Web/Internet Support Specialists
The growth of the Internet and expansion of the World Wide Web, the graphical portion of the Internet, have generated a variety of occupations related to design, development, and maintenance of Web sites and their servers. For example, webmasters are responsible for all technical aspects of a website, including performance issues such as speed of access, and for approving site content. Internet developers or web developers, also called web designers, are responsible for day-to-day site design and creation.
Ubiquitous information systems have created a growing need for education about the most effective use of the technology. Training personnel are needed to help users on a one-to-one basis, in small groups and in large classroom formats.
Technical Sales and Support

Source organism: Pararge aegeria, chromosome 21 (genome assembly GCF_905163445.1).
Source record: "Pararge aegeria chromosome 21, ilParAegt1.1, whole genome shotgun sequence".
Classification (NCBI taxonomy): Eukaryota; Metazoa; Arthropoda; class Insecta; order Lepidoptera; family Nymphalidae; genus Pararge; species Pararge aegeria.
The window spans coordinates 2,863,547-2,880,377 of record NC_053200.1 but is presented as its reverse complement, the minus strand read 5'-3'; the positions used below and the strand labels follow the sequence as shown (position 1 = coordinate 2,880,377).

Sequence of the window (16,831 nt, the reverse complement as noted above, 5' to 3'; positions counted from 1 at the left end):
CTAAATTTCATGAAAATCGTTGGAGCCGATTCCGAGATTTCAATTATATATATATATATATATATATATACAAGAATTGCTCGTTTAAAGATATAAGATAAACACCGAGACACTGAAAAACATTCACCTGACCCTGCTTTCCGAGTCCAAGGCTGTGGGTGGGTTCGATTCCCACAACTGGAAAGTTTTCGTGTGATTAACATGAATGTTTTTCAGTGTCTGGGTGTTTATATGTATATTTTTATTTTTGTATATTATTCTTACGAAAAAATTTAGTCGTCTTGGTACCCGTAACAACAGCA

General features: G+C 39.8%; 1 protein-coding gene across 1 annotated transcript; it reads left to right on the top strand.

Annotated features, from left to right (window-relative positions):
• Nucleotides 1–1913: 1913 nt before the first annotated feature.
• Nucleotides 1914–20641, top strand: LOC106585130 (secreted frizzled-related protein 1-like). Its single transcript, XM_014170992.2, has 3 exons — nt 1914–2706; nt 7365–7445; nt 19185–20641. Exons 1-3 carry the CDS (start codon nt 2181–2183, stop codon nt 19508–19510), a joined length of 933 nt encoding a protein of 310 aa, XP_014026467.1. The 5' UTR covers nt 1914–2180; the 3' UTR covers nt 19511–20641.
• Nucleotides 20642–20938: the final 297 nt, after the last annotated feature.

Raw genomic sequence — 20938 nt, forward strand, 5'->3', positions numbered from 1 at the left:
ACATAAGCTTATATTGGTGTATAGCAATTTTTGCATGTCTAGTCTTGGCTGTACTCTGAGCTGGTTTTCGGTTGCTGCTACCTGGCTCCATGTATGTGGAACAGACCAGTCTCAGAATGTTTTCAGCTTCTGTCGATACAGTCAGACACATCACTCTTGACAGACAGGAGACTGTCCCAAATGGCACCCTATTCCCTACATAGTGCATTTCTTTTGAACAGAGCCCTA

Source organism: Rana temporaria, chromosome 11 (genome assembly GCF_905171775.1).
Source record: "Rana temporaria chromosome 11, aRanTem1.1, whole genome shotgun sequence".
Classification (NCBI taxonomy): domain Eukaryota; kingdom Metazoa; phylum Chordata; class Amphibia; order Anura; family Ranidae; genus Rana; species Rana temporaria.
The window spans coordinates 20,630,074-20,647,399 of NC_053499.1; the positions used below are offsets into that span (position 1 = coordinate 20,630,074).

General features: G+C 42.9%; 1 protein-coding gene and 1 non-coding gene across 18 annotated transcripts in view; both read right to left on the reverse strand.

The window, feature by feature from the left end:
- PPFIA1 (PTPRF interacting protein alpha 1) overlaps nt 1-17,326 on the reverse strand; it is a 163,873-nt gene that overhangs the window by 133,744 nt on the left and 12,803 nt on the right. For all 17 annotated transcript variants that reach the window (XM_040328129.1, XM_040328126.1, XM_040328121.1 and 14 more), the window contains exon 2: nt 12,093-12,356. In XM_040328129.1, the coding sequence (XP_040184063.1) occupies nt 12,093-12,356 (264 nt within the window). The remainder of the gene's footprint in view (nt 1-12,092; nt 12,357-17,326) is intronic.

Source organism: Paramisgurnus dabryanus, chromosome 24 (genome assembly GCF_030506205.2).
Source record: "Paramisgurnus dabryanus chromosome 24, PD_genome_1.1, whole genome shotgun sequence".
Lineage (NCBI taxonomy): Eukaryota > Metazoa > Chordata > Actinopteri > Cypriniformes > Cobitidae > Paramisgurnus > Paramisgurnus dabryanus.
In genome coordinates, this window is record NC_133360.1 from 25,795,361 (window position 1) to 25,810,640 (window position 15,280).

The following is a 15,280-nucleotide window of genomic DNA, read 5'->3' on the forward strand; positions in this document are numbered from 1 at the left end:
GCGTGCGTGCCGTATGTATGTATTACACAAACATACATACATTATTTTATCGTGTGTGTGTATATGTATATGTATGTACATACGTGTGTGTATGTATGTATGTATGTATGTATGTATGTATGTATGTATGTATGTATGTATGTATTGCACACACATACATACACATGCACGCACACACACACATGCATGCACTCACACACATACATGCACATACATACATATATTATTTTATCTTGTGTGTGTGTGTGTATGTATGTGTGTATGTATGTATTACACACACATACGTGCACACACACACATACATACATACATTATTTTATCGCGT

Computer hardware, software and networking vendors such as IBM, Unisys, Hewlett-Packard, Oracle, Microsoft, and Sun Microsystems required competent sales and support personnel. Many vendors prefer to hire personnel who understand the technology and are comfortable selling to technical professionals. This is a high-paying career option for those people who combine good communication skills, technical knowledge, with the ability to speak comfortably and easily with others.(Some information above obtained from the U.S. Department of Labor, Bureau of Labor Statistics, available at Bureau of Labor Statistics)